... overwhelmingly (i.e. 90.4 per cent) in west central Scotland. I write about this only because I read this article in Shuggy's Blog. This is a subject where we have 'crossed swords' on previous occasions. It is simply not true to say that Scotland is 'consistently' sectarian; it occurs overwhelmingly in a few areas, mostly in west central Scotland.
The Scotsman article is broadly correct in that sectarian incidents occur across Scotland, but its suggestion that the report 'confounds' the belief that it is overwhelmingly a problem in west central Scotland is simply not borne out by the facts as detailed in the report given to the Scottish Executive to which it refers; Appendix B to that report gives the lie when diligently analysed - which is what I have spent the past hour doing. There is, by the way, a minor error in the statistics quoted in the Scotsman, probably because a researcher added the figure for one part of Scotland to another 'unrelated' area by mistake.
Anyway, here is what I found:
- of the 532 charges brought, 481 or 90.4 per cent occurred in what I would broadly speaking describe as 'west central Scotland' (I have included Glasgow, Lanarkshire, Ayrshire, Dumbartonshire, Stirling, Renfrewshire); the first two named areas account for 437 charges or 82.1 per cent. Of the 635 persons accused, 437 (63.3 per cent) resided in these first two named areas. Pretty 'overwhelming'.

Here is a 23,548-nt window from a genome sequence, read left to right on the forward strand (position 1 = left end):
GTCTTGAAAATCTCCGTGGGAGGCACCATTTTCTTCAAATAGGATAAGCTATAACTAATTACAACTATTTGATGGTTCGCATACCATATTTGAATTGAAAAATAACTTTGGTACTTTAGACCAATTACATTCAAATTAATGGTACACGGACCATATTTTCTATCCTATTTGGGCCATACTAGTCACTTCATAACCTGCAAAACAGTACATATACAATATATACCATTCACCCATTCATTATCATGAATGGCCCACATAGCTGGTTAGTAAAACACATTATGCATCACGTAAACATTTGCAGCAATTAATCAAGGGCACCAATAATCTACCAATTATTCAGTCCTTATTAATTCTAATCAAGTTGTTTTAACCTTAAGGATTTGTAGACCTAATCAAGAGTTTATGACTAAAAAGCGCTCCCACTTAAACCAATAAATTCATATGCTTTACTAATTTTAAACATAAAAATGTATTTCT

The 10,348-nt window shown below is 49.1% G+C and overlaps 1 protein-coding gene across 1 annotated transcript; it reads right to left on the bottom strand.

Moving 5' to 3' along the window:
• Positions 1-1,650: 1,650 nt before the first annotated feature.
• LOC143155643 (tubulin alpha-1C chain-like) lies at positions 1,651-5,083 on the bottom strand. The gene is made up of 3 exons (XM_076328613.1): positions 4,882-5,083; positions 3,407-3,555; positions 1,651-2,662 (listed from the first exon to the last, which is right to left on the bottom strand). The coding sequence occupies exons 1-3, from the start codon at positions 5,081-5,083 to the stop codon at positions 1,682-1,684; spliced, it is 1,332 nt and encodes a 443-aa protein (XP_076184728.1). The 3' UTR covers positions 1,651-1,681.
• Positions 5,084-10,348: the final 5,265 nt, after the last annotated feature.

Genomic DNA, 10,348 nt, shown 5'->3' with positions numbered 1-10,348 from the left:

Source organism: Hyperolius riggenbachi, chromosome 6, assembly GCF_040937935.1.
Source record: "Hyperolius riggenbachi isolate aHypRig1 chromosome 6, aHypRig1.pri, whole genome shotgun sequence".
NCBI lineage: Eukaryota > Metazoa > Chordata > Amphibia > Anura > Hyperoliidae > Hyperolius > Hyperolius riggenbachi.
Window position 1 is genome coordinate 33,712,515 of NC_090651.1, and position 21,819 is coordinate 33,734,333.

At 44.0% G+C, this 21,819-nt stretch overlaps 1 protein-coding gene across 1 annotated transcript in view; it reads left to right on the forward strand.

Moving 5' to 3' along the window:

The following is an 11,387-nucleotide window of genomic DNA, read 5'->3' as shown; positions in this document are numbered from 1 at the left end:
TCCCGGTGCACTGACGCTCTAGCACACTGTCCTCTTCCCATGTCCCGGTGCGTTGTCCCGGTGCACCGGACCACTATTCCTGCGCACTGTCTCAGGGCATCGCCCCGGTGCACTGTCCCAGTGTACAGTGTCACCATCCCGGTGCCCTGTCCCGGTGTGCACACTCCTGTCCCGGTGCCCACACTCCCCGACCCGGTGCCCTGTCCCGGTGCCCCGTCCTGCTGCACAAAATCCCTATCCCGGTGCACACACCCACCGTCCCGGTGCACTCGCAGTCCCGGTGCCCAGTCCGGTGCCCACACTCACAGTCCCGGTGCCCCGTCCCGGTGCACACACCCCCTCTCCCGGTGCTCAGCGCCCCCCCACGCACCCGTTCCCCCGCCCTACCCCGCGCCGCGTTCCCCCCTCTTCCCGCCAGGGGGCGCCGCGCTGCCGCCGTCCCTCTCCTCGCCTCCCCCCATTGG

- these areas represent 41.9 per cent of the resident population of Scotland (based on an analysis of the 2001 census - figures laboriously collated from here); the first two named areas represent 23.7 per cent of Scotland's resident population.
- some areas, including one within 'west central Scotland', have no recorded instances of such alleged/charged crimes (Aberdeenshire, Angus, East Renfrewshire, Highland, Scottish Borders, Western Isles); most as can be seen are not in 'west central Scotland'.
- the only areas where the percentage of those accused of a crime exceeds the population of that area as a percentage of the total population of Scotland are Glasgow, Lanarkshire and Stirling, although the excess for Stirling is only relatively marginal whereas for the first two the excess is dramatically higher.
- I have not analysed the parameters included in Appendix A of the report in great detail; other than the seeming importance of religion in a significant proportion of these incidents, the other striking (but expected) feature is that they involve men in about 90 per cent of cases.
In summary, the problem of religious bigotry in Scotland is certainly not limited to 'west central Scotland', but most incidents do occur in that area - a much higher proportion even than of that area's population.
Those are the facts. Sorry to be blunt.